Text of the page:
US 3237294 A
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March 1966 G. w. BRANDEBERRY 3,
METHOD OF REMOVING RUBBER SLEEVES FROM BUSHINGS Filed March 15, 1963 I ll i Mi W 1 I I I INVENTOR.
GEORGE W. BRANDEBERRY United States Patent 3,237,294 METHOD OF REMOVING RUBBER SLEEVES FROM BUSGS George W. Brandeherry, 1402 Freedom, Toledo, Ohio Filed Mar. 13, 1963, Ser. No. 264,887 Claims. (Cl. 29-427) This invention relates to a method of separating the tubular elastic rubber insert from the outer rigid sleeve and the inner rigid tubular core. Such assembly provides a resilient bushing and large quantities are used in automobiles, heavy machinery, etc. These parts are assembled under extremely high hydraulic pressures so that the rubber sleeve or insert is retained under quite high radial compression, pressures from ten to three hundred tons p.s.i. are not at all uncommon for this purpose. However, considerable difiiculty has been encountered in the assembly of these parts and many of these bushings are so imperfect that they are discarded. One of the main diffifficulties has been achieving concentricity of the several parts, and, if that is not obtained, the bushing is useless to all intents and purposes. Thus a substantial percentage of these bushings are discarded and it becomes important to disassemble the discards, so that a new rubber insert can be applied to the other two components. Owing to the fact that the rubber insert has been pressed with tremendous force into position between the two rigid parts, the problem of separating them has been difficult of solution.
One method which has been employed for this purpose has involved the use of dry heat to liquefy the rubber and, although this has been effective in removing the rubber insert, nevertheless a small amount of rubber is found to adhere to one or both of the sleeve and core. This, even though small, is enough to affect adversely the concentricity of the parts when a new insert is forced between the other parts.
It is a desideratum to produce a simple, economical and practical method of removing rubber inserts from resilient bushings so that the sleeve and core are clean and free from specks of rubber so that those parts can be reused and receive a new rubber insert.
In the drawings,
FIGURE 1 is a perspective view of a resilient bushing;
FIGURE 2 is a longitudinal sectional view of tank into which the bushings are placed, the same being heated by a suitable burner;
FIGURE 3 is a view partly in section and partly in plan of die and punch parts for forcing the softened rubber insert from the rigid sleeve and core parts; and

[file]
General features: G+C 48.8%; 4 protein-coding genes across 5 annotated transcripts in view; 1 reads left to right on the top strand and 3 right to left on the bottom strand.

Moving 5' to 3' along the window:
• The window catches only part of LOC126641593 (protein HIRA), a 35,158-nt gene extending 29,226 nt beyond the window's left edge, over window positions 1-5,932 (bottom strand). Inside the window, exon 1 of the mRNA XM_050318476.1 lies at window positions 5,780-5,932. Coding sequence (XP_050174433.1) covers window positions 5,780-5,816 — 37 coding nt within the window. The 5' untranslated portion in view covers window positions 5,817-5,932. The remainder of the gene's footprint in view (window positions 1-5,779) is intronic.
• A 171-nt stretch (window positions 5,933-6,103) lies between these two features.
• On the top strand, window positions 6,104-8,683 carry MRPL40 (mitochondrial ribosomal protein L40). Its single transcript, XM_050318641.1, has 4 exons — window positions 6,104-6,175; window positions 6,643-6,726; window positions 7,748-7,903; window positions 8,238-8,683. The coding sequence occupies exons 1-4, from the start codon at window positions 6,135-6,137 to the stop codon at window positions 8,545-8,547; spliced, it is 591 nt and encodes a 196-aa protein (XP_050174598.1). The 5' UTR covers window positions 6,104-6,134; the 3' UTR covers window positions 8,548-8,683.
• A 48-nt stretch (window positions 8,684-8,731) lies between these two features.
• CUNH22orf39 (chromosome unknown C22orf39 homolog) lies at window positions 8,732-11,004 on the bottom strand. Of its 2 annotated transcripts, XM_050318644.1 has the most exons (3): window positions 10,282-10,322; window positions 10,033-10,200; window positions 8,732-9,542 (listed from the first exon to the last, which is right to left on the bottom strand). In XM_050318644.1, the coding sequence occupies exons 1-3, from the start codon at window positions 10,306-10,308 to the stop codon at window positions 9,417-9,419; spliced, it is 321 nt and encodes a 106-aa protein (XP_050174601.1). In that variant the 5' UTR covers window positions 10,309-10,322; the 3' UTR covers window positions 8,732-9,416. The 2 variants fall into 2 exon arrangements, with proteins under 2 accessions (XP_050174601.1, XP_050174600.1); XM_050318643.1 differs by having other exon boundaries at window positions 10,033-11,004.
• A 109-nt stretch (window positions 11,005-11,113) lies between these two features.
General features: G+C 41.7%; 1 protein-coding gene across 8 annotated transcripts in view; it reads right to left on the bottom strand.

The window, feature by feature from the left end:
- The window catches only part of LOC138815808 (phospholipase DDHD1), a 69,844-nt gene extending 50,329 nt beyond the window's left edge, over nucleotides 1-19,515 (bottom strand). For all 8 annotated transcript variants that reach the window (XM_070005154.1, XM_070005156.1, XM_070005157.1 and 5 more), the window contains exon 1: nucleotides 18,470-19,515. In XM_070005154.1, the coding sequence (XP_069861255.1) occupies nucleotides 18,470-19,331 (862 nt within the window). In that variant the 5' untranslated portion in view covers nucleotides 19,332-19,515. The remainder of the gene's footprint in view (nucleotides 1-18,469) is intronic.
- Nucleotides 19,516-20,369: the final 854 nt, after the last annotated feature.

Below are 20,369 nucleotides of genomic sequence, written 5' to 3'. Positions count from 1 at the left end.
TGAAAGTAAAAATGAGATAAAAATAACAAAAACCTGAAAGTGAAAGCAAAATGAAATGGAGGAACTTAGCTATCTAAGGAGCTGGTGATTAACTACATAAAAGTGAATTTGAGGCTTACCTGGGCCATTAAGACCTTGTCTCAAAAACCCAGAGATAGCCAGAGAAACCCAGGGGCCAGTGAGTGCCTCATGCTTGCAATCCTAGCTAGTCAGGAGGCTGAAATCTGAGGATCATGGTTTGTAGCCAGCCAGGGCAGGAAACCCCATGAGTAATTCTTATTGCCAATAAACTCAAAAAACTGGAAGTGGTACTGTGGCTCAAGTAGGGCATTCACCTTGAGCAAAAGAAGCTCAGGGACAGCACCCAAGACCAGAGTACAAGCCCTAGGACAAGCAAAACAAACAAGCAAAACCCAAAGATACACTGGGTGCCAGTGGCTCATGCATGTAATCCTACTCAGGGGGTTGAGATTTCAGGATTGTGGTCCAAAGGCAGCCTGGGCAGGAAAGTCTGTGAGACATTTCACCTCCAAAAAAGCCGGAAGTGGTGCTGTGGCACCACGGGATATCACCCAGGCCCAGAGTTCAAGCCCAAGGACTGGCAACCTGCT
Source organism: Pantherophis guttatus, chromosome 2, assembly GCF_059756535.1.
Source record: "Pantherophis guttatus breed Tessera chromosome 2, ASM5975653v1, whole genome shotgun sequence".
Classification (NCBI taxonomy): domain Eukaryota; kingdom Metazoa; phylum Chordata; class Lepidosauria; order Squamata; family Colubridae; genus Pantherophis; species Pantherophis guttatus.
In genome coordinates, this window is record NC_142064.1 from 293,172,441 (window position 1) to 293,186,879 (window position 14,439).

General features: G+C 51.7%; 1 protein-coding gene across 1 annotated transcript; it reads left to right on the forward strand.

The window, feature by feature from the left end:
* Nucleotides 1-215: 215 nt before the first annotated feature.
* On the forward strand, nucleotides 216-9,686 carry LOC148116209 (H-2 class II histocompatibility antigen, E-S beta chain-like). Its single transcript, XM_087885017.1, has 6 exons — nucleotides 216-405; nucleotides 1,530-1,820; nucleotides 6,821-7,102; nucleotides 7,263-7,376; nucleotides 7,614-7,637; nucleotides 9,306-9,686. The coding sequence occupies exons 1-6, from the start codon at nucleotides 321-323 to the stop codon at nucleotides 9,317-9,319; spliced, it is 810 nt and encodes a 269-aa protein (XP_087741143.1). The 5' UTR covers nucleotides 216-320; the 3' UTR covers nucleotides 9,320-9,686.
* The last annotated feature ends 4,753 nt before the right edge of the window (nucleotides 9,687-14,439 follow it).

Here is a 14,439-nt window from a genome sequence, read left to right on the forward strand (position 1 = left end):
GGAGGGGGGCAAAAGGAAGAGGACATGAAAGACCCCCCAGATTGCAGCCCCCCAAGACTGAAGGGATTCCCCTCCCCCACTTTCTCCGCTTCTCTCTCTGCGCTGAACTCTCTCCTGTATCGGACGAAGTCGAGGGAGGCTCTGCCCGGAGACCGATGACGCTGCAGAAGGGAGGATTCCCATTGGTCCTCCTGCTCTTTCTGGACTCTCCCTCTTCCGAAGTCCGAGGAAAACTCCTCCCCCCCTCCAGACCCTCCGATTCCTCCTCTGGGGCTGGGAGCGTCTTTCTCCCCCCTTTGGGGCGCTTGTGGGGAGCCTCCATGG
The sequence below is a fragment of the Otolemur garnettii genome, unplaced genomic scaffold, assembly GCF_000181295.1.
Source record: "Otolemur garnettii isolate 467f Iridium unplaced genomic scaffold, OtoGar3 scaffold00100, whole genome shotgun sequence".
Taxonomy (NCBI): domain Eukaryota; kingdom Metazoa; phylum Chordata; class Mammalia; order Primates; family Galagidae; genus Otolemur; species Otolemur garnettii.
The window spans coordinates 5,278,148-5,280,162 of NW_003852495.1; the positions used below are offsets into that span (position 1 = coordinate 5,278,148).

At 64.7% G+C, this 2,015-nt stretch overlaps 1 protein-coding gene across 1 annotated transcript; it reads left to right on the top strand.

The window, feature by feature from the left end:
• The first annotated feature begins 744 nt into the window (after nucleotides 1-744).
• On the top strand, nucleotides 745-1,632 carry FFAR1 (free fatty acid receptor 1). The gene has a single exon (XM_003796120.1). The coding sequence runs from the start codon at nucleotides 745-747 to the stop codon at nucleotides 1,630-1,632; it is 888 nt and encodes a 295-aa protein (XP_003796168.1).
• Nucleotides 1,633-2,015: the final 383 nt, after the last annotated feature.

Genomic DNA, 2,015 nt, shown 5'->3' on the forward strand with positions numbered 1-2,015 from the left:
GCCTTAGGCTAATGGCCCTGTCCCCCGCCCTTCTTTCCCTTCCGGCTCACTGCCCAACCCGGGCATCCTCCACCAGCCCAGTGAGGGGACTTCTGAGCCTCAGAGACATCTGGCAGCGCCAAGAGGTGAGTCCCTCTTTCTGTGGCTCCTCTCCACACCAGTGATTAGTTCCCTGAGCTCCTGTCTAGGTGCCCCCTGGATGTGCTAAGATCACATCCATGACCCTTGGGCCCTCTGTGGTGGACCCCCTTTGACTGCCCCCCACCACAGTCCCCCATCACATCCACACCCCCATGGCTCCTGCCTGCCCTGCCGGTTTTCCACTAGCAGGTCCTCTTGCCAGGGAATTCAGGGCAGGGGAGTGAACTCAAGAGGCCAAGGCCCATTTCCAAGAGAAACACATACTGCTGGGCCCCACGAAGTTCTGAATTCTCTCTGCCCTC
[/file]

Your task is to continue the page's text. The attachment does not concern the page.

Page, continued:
FIGURE 4 is a view similar to FIGURE 3 after the parts have been separated from each other.
Referring to the drawings, FIGURE 1 shows a resilient bushing which is well known in the art and is used extensively, for example, in the automotive industry, but is also used in heavy machinery. These bushings vary considerably in size from a relatively small one to one of large size such, for example, as used in cranes and power shovels. The structure of these bushings is substantially the same and each consists of a rigid outer shell 11 which may be of relatively heavy gauge sheet metal, longitudinally ribbed for strength and having a lateral circular flange 12 at one end, which projects laterally a short distance. The opposite end of the shell may be slightly inwardly curved as indicated in order more intimately to engage the rubber insert, indicated at 13. The insert 13 is of elastic rubber and is in the form of an annulus of such length as to project substantially beyond opposite ends of the rigid shell 11. Disposed within the rubber annulus, or insert 13 is a rigid tubular core 14 which may also be of relatively heavy gauge sheet metal and, as shown, the ends of the core project outwardly beyond the adjacent ends of the rubber insert. The parts of the bushing are assembled in such manner that the rubber insert is radially compressed to a very high degree. These bushings are assembled usually by fluid pressure and in this connection reference is made to United States patent to Myers 2,877,543, dated March 17, 1959, which shows and describes a machine for assembling these bushings.
Manifestly, in assembling these parts where the elastic rubber insert 13 is deformed or compressed radially to a very substantial degree, difficulties occur in having the proper concentricity maintained between the several parts and, if that is not maintained, the bushing is unsatisfactory and is discarded. As a consequence, it is found that a substantial percentage of these bushings are discarded by the manufacturer, and this invention is concerned with the recovery, particularly, of the outer shell 11 and core 14 so that in a subsequent operation a new elastic rubber insert 13 may be applied.